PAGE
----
The newly created Charitable Incorporated Organisation (CIO) was established with the sole purpose of running a community based tennis facility and promoting community participation in tennis
The community building now houses a café that is open at weekdays and weekends and the associated space is hired out to community groups for things like dementia groups, toddler groups and luncheon clubs.
The LTA worked with SBC, Swindon Tennis Club, local councillors and other local stakeholders to come up with a governance plan and business model for ‘Swindon Community Tennis’. This newly created Charitable Incorporated Organisation (CIO) was established with the sole purpose of running a community based tennis facility and promoting community participation in tennis.
The plan was approved by SBC Members as work was going on to refurbish the courts, build the community pavilion and make improvements to the surrounding park and parking area. The Council provided £600k and the LTA put in £80,000 towards resurfacing the courts. The capital works were all managed by SBC.
The new CIO was registered with the Charity Commission with three founding Trustees and with non-exec partners such as Swindon Borough Council, the LTA and the County Sports Partnership joining meetings where relevant. The charity was offered a full repairing peppercorn 25 year lease on the St Mark’s tennis courts and clubhouse.
The courts were relaunched on the 17th May 2015 under the new management model which is represented in the figure below.
What is the business model?
The Business Case projects an annual spending budget of about £30,000, with £15,600 going into a ring-fenced maintenance fund to cover future resurfacing, floodlight replacement and fencing repairs. There are minimal staff related costs so the main costs over and above site maintenance, are utilities and marketing activities. The maintenance fund is to be transferred into a ring-fenced account held by the Swindon Community Tennis, so that they can manage any future capital works, thus avoiding the payment of VAT.
The main income streams are the sale of key fobs at £30 per household, followed by the rental contribution from the tennis club, the coaching team and the café operator at the site. There is has been initial revenue grant from the LTA but longer term this project will not require any subsidy.
It is anticipated that a significant profit above the maintenance requirements is possible but this relies on steady income streams. This in particular looks at the sales of public court access key fobs which in year 1 was 300+ and rising to 500 in the current year 2. These are deliberately ambitious targets based on high sales and court usage we have seen in other case studies that informed this project.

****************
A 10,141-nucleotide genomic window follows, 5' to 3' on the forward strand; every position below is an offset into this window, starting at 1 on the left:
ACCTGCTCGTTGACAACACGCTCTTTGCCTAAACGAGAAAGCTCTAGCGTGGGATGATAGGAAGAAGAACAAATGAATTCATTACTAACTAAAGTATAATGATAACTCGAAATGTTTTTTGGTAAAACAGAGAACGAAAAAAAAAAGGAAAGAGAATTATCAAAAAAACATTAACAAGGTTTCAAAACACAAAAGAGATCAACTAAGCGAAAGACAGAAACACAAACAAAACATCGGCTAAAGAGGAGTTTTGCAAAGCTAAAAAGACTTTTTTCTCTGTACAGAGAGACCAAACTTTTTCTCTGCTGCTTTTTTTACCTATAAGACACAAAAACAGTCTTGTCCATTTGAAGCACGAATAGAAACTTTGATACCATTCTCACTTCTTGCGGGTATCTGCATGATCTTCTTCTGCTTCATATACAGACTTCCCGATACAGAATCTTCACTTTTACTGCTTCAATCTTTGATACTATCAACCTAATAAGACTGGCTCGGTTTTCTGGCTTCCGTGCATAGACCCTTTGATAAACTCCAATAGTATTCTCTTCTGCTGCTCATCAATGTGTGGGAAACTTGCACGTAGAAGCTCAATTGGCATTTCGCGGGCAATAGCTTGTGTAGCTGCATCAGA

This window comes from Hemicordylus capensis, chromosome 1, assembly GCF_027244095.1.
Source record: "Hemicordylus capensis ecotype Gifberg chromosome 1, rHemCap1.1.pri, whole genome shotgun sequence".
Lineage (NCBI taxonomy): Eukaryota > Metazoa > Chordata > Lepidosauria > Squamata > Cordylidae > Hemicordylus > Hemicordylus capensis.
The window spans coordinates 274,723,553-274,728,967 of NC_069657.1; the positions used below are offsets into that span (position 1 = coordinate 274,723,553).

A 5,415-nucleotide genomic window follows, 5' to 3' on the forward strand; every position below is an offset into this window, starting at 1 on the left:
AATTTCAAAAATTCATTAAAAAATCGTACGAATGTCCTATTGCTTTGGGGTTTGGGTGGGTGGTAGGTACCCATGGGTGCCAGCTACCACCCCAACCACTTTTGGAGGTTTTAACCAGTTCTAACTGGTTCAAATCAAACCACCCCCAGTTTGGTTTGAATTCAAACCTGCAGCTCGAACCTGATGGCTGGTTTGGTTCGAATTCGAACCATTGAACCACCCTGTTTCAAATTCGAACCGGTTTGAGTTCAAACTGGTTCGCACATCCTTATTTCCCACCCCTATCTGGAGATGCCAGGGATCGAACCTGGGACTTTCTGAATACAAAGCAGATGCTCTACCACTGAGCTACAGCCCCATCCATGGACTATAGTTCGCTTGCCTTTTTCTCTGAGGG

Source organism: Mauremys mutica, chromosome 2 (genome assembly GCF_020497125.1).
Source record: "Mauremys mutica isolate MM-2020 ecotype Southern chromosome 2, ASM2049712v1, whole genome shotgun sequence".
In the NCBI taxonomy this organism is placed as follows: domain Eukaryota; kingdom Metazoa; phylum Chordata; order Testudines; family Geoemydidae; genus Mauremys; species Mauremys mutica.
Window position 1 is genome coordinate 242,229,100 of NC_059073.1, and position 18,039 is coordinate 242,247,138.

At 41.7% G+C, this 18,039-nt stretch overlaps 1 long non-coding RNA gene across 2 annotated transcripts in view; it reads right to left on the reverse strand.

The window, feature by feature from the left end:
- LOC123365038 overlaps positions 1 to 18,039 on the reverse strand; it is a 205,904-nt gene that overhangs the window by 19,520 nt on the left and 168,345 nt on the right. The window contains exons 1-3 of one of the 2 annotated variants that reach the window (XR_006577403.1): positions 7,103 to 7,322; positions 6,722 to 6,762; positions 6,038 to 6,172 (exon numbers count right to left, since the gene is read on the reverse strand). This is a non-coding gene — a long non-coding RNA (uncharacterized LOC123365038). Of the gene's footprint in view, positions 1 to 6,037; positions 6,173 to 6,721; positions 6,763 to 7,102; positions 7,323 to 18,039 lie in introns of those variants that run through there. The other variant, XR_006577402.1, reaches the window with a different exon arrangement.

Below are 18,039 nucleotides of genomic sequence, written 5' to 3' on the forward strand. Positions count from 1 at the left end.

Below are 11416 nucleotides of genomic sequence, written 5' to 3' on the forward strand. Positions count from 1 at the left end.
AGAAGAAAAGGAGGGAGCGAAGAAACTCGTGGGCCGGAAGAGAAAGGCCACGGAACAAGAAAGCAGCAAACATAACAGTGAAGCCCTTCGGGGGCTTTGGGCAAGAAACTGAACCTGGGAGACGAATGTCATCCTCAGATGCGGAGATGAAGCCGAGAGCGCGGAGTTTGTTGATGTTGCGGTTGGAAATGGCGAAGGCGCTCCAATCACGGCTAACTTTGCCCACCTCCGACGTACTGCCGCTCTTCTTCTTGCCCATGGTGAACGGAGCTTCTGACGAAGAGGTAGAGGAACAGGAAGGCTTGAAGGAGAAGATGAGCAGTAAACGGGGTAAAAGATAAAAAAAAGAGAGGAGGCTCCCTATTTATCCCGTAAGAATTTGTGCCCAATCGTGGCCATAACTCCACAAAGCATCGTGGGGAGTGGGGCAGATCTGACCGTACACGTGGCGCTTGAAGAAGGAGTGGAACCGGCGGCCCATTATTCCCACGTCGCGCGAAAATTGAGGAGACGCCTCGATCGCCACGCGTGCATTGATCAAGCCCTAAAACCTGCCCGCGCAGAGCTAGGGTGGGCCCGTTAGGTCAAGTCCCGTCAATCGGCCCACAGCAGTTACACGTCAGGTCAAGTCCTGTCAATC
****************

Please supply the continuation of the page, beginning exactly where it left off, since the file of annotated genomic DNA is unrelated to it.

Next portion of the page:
The other income stream is the operation of a cafe in the pavilion building which provides another rental income and is operated by a family run business.
What was the result?
The project is still in relevant infancy but the signs are that it is working very well. A few of the key statistics are listed below.
- A £700k investment into public tennis courts and community building in the heart of a community
- Transfer of the courts to a community led model that the council no longer need to subsidise
- Over 300 households and over 900 unique people playing tennis on the courts in Year 1
- Increase of club memberships from 45-60
- Over 300 unique people attending free open days in the first year
- A replicable sustainable business model for public tennis courts
- Over 60 people signed up to the coaching programme
- Multitude of community groups using the building and café for their activities.
- Create a strong partnership with the local authority and the relevant sport governing body
- Create new management vehicles if there are no existing groups willing or able to take over management
- Ensure you build in a sinking fund into the financial plans
- Find a business model which balances affordability and access with income generation
- Make the best use of technology for bookings and access etc.